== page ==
One hundred police officers who were attached to the National Transport and Safety Authority have been directed to go on leave pending re-deployment after recent mandate change.

According to a circular seen by Capital FM News, the officers will stay at home for 10 days after which they will report to Police Headquarters for fresh duties.

This comes a few days after President Uhuru Kenyatta ordered the NTSA off the roads, saying the work of managing traffic should be left to traffic police.

The move is aimed at curbing road accidents that have increased in the recent past claiming the lives of many Kenyans.

According to NTSA statistics, more than 3,000 lives were lost to road carnage last year, 200 being killed in the month of December alone.

Kenya is ranked among countries with the worst road safety records globally based on a 2015 World Health Organisation (WHO) report titled the Global Status on Road Safety.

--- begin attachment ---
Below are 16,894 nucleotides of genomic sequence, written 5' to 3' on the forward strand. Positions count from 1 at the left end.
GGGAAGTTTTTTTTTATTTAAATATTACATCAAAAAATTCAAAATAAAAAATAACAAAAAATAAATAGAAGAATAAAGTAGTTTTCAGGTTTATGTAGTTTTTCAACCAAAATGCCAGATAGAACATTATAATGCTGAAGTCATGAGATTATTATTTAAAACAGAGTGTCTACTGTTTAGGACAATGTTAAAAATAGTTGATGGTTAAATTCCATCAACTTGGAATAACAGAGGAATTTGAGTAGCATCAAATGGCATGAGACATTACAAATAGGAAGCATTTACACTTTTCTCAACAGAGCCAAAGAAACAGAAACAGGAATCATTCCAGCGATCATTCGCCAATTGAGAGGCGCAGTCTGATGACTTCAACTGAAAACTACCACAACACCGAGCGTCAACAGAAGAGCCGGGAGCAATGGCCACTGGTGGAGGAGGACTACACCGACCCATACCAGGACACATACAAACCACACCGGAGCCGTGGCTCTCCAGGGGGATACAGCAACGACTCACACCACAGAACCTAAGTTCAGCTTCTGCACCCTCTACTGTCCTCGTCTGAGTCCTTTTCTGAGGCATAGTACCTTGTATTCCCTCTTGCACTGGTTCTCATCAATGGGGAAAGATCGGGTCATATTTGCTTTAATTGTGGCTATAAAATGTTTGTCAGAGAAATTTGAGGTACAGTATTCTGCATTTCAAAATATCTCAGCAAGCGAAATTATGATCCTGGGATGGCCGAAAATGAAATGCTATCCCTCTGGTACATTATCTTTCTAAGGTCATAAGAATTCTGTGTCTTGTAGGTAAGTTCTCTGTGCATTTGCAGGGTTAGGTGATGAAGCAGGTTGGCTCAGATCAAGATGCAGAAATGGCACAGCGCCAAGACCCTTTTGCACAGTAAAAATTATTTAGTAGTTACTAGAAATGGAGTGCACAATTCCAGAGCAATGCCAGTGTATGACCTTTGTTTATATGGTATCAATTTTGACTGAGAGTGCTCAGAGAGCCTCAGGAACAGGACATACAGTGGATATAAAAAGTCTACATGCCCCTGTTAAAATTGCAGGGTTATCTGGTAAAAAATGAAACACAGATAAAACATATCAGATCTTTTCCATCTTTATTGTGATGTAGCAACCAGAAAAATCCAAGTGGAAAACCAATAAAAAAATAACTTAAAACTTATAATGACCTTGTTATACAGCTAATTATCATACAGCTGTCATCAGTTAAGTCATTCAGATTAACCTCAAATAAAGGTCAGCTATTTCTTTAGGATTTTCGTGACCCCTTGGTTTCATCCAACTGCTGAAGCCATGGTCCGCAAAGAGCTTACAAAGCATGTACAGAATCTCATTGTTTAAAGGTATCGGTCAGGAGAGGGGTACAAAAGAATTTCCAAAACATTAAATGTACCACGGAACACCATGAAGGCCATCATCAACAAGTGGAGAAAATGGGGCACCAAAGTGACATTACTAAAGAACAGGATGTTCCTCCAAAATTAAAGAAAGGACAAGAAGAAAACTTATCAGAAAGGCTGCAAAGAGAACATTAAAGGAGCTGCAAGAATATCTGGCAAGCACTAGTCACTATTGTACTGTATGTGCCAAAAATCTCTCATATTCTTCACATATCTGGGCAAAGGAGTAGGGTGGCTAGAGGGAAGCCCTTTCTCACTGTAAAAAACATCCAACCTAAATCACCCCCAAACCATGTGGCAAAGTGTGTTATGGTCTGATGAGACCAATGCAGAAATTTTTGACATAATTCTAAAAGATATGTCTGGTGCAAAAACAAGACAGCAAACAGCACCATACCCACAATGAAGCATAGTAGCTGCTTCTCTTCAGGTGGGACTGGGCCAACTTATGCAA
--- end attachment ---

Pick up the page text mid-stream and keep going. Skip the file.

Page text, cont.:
The report shows that Kenya, Tanzania and Rwanda with respectively 29.1, 32.9 and 32.1 deaths per 100,000 people, are amongst the worst 10 performers on road fatalities in the continent. It is among the worst 20 in the world, with Uganda placed better 27.4.

 While available statistics show that up to 3,000 people die annually from road accidents in Kenya, this year’s toll is likely to be even higher due to the increased number of accidents recorded since June.

WHO differs with the country’s official statistics and instead places the annual death toll at an average of 12,000, with many accidents blamed on faulty vehicles and minimal or total lack of enforcement by authorities coupled with bribery.

The report shows that no African country except South Africa meets any of the UN’s seven main vehicle safety standards.

Police Headquarters is yet to release the final accidents toll for 201